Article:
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CAR T-Cells, a New Solid Tumor Therapy Breakthrough?

Posted by The Protein Man on Jun 2, 2020 12:10:00 PM
The Protein Man

For years, chimeric antigen receptor (CAR) T-cell therapy has been successfully used in treating blood cancers (e.g., leukemia, lymphoma, myeloma) but, unfortunately, had been unable to replicate the results in solid tumors. This was the case until Innovative Cellular Therapeutics, a Shanghai-based biotechnology company involved in cell therapy research and development, came up with a potential CAR T-cell technology that claims to effectively reduce tumor size in patients with colorectal and thyroid cancer.

Exploring the Limitations of CAR T-Cells

While T-cells are tasked with the extremely important role of protecting the body against pathogens and cancer cells, they usually come short of fulfilling their role upon encountering solid tumors. This happens due to several reasons, which include (1) the lack of cancer-specific targets, (2) the T-cells’ limited ability to penetrate and survive in solid tumor sites, and (3) the presence of immunosuppressive factors within the hostile solid tumor microenvironment.


To circumvent these limitations, several technological advances have been made to reinforce the ability of T-cells in fighting cancer cells. One such technology, specifically known as the adoptive cell transfer (or ACT), involves the ex vivo enhancement and proliferation of tumor-specific cells and re-infusing them to the patient to target and eliminate cancer cells.

ACT can be conducted by (1) expanding tumor-infiltrating lymphocytes (TILs) from the tumor site or (2) obtaining non-therapeutic endogenous lymphocytes from the peripheral blood and making them tumor-specific through genetic redirection with a chimeric antigen receptor (CAR) or T-cell receptor (TCR).

CARs usually consist of an endodomain with one, two, or three signaling domains, a hinge, a transmembrane domain, and a single-chain variable fragment (scFv) ectodomain capable of targeting an antigen of choice. Theoretically, T-cells with specificity against a target antigen can promote long-term immunity through genetic redirection. However, different types of tumors provide different results.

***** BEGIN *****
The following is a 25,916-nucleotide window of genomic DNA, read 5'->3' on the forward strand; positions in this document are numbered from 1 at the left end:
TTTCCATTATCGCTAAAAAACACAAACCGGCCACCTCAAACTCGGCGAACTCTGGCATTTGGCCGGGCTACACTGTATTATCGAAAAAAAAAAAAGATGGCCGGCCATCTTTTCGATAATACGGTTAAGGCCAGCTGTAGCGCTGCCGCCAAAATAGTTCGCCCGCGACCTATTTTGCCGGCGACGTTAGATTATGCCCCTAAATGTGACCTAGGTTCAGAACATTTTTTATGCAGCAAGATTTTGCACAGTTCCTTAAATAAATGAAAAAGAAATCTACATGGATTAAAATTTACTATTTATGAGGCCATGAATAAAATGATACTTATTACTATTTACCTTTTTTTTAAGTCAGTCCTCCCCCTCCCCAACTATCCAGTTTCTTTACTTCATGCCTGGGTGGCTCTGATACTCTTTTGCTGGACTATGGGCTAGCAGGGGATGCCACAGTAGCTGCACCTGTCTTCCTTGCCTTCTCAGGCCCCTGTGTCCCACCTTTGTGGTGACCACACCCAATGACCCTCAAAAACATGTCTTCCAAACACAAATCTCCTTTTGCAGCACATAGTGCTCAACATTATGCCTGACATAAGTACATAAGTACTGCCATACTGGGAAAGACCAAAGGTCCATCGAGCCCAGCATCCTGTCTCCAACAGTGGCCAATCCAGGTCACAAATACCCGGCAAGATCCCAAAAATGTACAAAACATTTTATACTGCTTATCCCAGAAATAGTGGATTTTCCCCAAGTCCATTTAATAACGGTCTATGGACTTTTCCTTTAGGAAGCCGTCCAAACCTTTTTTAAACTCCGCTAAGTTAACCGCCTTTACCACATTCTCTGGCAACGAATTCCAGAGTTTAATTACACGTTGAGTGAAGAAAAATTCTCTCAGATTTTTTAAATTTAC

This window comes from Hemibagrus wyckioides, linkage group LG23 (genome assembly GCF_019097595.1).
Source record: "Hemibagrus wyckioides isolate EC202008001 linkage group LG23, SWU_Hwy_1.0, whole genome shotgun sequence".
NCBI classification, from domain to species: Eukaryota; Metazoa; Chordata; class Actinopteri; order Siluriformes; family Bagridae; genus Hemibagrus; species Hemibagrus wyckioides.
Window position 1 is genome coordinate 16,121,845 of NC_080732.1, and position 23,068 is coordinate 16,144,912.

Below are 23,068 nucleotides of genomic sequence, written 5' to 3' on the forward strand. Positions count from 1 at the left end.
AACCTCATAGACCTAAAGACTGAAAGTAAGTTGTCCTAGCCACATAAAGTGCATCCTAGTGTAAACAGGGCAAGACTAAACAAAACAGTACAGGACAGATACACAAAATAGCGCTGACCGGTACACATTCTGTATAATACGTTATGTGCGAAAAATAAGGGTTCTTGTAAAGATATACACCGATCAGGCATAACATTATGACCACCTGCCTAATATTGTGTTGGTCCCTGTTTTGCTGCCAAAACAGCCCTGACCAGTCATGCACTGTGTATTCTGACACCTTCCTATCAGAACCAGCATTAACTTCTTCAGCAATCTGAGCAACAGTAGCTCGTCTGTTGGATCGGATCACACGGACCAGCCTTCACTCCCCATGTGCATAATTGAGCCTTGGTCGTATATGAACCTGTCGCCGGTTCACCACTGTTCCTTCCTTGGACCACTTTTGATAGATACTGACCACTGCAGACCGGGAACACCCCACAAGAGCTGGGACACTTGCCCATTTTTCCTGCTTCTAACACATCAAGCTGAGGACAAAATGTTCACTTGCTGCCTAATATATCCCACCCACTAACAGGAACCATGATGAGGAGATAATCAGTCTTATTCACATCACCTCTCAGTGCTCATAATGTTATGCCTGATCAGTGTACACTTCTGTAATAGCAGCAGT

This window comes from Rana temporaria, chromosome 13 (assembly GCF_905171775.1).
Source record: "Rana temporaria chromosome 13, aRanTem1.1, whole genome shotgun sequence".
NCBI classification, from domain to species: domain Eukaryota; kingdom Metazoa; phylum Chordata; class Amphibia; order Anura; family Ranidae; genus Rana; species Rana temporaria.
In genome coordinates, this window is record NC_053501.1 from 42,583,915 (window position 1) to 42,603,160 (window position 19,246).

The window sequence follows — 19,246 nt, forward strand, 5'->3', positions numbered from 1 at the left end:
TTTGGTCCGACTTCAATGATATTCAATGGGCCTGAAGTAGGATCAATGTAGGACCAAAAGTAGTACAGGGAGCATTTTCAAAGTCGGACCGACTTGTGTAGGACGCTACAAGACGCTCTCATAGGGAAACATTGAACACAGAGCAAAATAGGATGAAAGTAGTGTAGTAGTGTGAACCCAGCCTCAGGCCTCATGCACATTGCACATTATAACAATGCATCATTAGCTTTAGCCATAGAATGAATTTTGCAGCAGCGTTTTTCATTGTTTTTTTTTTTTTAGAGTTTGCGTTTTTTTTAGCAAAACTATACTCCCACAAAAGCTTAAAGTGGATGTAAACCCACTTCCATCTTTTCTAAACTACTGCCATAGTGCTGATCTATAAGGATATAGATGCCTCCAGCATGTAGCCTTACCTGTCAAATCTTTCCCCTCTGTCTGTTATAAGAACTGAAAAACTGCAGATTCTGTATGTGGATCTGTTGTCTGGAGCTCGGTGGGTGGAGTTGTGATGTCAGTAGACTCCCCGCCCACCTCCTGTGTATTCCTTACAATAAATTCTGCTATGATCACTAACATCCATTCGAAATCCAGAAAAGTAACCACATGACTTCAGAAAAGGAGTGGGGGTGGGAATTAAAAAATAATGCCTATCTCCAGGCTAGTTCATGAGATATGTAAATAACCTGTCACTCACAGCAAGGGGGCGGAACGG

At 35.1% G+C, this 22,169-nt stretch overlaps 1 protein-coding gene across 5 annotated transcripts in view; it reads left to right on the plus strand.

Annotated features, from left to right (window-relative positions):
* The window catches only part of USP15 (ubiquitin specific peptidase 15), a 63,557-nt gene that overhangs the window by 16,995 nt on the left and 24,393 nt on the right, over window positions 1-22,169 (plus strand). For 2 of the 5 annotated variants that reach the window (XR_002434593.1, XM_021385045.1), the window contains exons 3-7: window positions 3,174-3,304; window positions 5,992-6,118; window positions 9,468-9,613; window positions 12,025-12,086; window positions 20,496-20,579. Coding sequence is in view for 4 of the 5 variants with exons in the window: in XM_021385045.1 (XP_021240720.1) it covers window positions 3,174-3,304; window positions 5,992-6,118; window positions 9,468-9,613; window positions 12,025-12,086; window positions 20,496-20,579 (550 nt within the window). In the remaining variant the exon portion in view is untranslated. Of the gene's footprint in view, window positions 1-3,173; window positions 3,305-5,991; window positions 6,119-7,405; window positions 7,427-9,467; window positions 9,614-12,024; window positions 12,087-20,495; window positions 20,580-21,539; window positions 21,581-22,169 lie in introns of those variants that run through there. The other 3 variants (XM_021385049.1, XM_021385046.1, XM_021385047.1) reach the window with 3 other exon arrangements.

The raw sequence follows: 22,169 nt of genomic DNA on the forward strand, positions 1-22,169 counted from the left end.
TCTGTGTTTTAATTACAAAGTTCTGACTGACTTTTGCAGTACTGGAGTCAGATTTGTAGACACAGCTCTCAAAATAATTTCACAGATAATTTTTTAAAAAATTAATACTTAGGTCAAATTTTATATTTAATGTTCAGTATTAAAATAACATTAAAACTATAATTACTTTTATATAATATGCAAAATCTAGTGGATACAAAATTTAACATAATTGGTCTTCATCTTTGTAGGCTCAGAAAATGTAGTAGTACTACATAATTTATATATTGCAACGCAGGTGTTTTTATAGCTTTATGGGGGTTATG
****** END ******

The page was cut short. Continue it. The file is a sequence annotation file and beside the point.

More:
CAR T-cell therapy demonstrated overwhelming success in treating hematologic malignancies such as acute lymphoblastic leukemia, chronic lymphocytic leukemia, and diffuse large B cell lymphoma. While remissions can be quite impressive (up to 90% in some cases), CAR T-cell therapy for solid tumors cannot boast of the same success since it is still in its infancy stages.

CAR T-Cells and Solid Tumors: Addressing the Challenges

To date, TIL has been more effective in treating solid tumors, but some exciting advances are brewing up in the area of CAR therapy. Fourth-generation CAR constructs with enhanced migration, efficacy, and immunosuppression resistance are currently being developed for the treatment of solid tumors. One notable development in this space is ICT’s CoupledCAR platform technology.

CoupledCAR is a novel technology designed to induce more potent anti-tumor responses by enhancing the proliferation, migration ability, and resistance of T-cells against immunosuppression. With these enhancements, T-cells are expected to infiltrate tumor sites with greater efficacy. In fact, clinical data from two studies conducted in China indicated that this technology shows great promise in reducing tumor size in patients with thyroid and colorectal cancer.

Based on the results of the clinical trial, two patients with advanced thyroid cancer exhibited significant cancer size reduction a few months after the therapy. One patient showed a marked reduction in the size of his thoracic paratracheal nodules and lymph node metastasis, while the other patient experienced a 73.5% volume reduction in her lung tumor two months after the therapy.

Another two patients with colorectal cancer, both of whom received chemotherapy and underwent surgery to remove the tumor, experienced similar results. The first patient, a 55-year-old man, showed a 45% reduction in tumor size in the first month of receiving the therapy, while the tumor that metastasized in the left lung of the second patient was reduced by 75%.

While it may be too early to tell, recent developments indicate that CAR T-cell therapy can be an effective treatment for solid tumors.

Topics: Molecular Biology

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